Used to be that maybe if you had a friend who worked in circulation at the local newspaper, you sometimes could get a tip on upcoming sales from the pre-printed circulars put out by the big chain stores.
It didn’t happen all that often and it was pretty much a no-harm, no foul situation — maybe you and your neighbor saved a few bucks by waiting to make a purchase until the item went on sale.
Then along came the Internet and Web sites like FatWallet.com, DealofDay.com, and Techbargains.com, where the lowest available prices for consumer goods are the focus and millions of surfers have access.
And not far behind that came the lawyers — for Target stores, Staples, Best Buy, Wal-Mart, Sears, and others.
FatWallet, for instance, offers user forums where consumers can post everything from tips on hot deals to information on coupons and sweepstakes. It’s a shopaholic’s paradise. And don’t think for a minute the big chains don’t know it.
When postings about sales prices that will be offered on “Black Friday” — the day after Thanksgiving that widely-acknowledged as the biggest shopping day of the year — appeared on the site, the lawyers for the big chains sprang into action. The result? FatWallet removed some of the postings, even though it contends it is merely a collector of content contributed by third-party users
FatWallet owner Tim Storm said lawyers for the chain stores cited the 1998 Digital Millennium Copyright Act as the legal basis for their “cease and desist” demands that the sale prices be removed.
In a posting on the site, Storm says that “while we believe that sale prices are facts and cannot be copyrighted, we have made the business decision to comply with the DMCA notifications. Our reasoning for this is very simple – Our mission is to serve consumers – If we were to choose to fight this battle, it would require more resources than are available – and we would no longer be able to serve consumers.”
But whatever the legal grounds (one can make a case that prices before they are published are at the very least trade secrets, if not copyrightable), you can clearly see why the big retailers might be more than a bit miffed. Best Buy, for instance, reportedly plans to offer a Kodak digital camera for $99.99 after Thanksgiving, while the current price is about $150. Who wouldn’t wait, knowing that you can save $50?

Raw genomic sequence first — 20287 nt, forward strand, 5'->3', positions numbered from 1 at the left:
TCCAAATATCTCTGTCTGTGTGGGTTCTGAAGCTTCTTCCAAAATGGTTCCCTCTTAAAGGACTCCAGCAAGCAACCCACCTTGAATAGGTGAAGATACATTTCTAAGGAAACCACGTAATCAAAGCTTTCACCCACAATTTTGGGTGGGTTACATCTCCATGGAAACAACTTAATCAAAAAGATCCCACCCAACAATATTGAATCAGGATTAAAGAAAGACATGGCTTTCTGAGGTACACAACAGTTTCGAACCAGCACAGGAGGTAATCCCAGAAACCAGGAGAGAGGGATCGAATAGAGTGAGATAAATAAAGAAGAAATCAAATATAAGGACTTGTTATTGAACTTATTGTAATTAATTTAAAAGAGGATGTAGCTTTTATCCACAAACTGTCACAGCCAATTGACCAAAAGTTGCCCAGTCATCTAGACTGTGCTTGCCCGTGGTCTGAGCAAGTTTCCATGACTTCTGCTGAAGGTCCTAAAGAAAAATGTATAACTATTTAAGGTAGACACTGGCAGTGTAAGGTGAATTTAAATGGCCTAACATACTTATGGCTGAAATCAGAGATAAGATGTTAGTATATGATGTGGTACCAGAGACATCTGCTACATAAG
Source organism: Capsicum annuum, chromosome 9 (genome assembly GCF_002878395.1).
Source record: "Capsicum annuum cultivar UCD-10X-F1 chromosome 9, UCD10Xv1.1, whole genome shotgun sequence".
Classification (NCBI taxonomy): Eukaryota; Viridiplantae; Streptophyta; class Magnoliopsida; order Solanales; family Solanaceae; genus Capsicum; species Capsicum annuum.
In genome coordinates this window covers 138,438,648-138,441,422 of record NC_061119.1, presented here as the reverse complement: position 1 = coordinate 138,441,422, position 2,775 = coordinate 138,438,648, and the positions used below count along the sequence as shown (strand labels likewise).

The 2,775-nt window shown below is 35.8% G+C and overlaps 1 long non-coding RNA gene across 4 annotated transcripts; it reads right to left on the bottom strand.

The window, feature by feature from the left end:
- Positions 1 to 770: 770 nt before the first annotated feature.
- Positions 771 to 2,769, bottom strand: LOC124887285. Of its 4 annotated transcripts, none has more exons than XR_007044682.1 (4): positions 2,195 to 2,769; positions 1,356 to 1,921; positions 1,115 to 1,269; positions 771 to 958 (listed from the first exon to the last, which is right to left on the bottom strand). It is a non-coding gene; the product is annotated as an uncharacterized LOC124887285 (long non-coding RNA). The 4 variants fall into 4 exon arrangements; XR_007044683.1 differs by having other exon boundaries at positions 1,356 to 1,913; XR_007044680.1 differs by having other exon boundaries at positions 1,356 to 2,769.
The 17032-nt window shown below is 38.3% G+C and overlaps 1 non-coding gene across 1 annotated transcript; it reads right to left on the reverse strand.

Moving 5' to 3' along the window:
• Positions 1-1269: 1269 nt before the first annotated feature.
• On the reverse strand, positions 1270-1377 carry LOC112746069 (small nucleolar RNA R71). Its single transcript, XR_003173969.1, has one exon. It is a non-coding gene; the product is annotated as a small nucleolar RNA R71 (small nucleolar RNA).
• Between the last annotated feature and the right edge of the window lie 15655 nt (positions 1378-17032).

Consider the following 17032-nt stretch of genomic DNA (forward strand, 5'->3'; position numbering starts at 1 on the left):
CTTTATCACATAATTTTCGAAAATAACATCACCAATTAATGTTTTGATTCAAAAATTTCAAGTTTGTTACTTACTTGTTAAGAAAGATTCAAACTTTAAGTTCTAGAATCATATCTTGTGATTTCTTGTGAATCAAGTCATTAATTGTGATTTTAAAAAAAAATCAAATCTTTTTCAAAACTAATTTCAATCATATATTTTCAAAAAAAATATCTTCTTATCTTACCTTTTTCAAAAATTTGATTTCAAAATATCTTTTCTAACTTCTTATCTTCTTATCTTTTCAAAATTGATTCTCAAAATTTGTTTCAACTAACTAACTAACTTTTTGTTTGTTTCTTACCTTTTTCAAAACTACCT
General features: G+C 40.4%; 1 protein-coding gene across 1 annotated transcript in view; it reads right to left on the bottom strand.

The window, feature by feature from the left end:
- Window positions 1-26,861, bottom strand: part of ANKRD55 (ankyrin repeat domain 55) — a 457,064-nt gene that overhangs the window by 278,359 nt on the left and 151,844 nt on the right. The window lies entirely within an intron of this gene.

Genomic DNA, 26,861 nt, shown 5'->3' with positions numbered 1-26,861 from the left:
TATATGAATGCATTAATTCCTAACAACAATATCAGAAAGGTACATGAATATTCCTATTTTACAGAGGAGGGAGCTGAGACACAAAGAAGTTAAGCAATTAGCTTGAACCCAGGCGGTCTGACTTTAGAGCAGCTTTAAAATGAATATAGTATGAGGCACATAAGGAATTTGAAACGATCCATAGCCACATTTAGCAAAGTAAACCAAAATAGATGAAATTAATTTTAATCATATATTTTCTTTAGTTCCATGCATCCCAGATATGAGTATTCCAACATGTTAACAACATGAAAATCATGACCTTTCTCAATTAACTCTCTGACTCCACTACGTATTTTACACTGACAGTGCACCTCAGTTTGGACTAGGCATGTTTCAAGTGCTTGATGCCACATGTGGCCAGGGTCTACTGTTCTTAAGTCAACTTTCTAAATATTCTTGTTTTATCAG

“Someone, somewhere is getting information they shouldn’t be,” an OfficeMax spokesman was quoted as saying.
No one at the chain stores seems to know where the leaks are coming from, or whether it’s a newspaper person or even an employee. But many of the chains set their prices on a nationwide basis, so one little tipster is all it takes. And of course, the retailers are worried as much about their competitors’ prices as they are about losing pre-holiday sales.
Storm does intend to fight back, however. He told internetnews.com “we going to pursue avenues … we are in contact with the Electronic Frontier Foundation and they are interested in invetigating further…”
Storm contends that the information about prices is not copyrightable because it is fact.
“If it were a scan of the entire ad, it would be their creative work and that would be copyrightable,” he said. “If anything it’s a trade secret and the question then becomes once it has been sent to a publisher is it still a trade secret?”
All we’re doing, he said, is to “provide a venue for consumers to share information.”
But the worries of giant companies are not of much concern to a lot of those consumers.
One posting on the FatWallet site said:
“I also printed … one GREAT big post with ALL the sale prices from ALL those stores plus the rest!! I’ve distributed them to my friends here at work and out of work! Take that you big stupid corporations!!!”